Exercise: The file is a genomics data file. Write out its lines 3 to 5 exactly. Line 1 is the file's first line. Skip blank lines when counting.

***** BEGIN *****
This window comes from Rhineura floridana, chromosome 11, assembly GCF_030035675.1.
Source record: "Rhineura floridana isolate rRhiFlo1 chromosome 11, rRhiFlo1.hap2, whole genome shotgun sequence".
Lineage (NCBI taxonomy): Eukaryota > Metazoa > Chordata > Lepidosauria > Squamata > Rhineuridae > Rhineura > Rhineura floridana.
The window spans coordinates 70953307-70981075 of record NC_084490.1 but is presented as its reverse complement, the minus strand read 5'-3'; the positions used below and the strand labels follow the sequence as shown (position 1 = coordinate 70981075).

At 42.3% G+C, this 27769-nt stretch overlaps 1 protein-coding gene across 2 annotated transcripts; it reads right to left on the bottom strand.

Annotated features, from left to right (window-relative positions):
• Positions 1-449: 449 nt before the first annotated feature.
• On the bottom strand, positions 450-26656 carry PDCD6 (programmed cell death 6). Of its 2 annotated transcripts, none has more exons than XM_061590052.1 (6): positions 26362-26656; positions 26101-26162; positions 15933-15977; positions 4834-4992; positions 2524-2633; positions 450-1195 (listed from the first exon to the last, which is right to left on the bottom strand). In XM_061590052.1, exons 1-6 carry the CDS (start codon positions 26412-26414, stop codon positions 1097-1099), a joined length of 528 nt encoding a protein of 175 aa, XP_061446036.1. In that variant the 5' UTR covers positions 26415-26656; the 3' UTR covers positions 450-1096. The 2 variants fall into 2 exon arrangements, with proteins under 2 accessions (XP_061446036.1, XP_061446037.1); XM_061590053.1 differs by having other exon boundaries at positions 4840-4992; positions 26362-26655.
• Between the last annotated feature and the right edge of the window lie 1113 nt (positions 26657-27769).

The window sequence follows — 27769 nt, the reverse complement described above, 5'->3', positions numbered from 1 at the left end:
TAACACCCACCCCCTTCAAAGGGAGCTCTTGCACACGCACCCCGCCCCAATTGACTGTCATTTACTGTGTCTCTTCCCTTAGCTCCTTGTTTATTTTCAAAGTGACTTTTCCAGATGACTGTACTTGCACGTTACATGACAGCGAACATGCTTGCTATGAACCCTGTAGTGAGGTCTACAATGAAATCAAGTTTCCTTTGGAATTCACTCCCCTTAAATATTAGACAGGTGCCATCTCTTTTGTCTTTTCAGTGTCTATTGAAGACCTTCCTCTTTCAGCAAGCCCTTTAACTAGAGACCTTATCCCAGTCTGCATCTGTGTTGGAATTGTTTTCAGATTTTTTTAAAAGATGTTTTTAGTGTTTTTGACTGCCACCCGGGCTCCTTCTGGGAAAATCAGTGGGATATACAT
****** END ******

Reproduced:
Lineage (NCBI taxonomy): Eukaryota > Metazoa > Chordata > Lepidosauria > Squamata > Rhineuridae > Rhineura > Rhineura floridana.
The window spans coordinates 70953307-70981075 of record NC_084490.1 but is presented as its reverse complement, the minus strand read 5'-3'; the positions used below and the strand labels follow the sequence as shown (position 1 = coordinate 70981075).

At 42.3% G+C, this 27769-nt stretch overlaps 1 protein-coding gene across 2 annotated transcripts; it reads right to left on the bottom strand.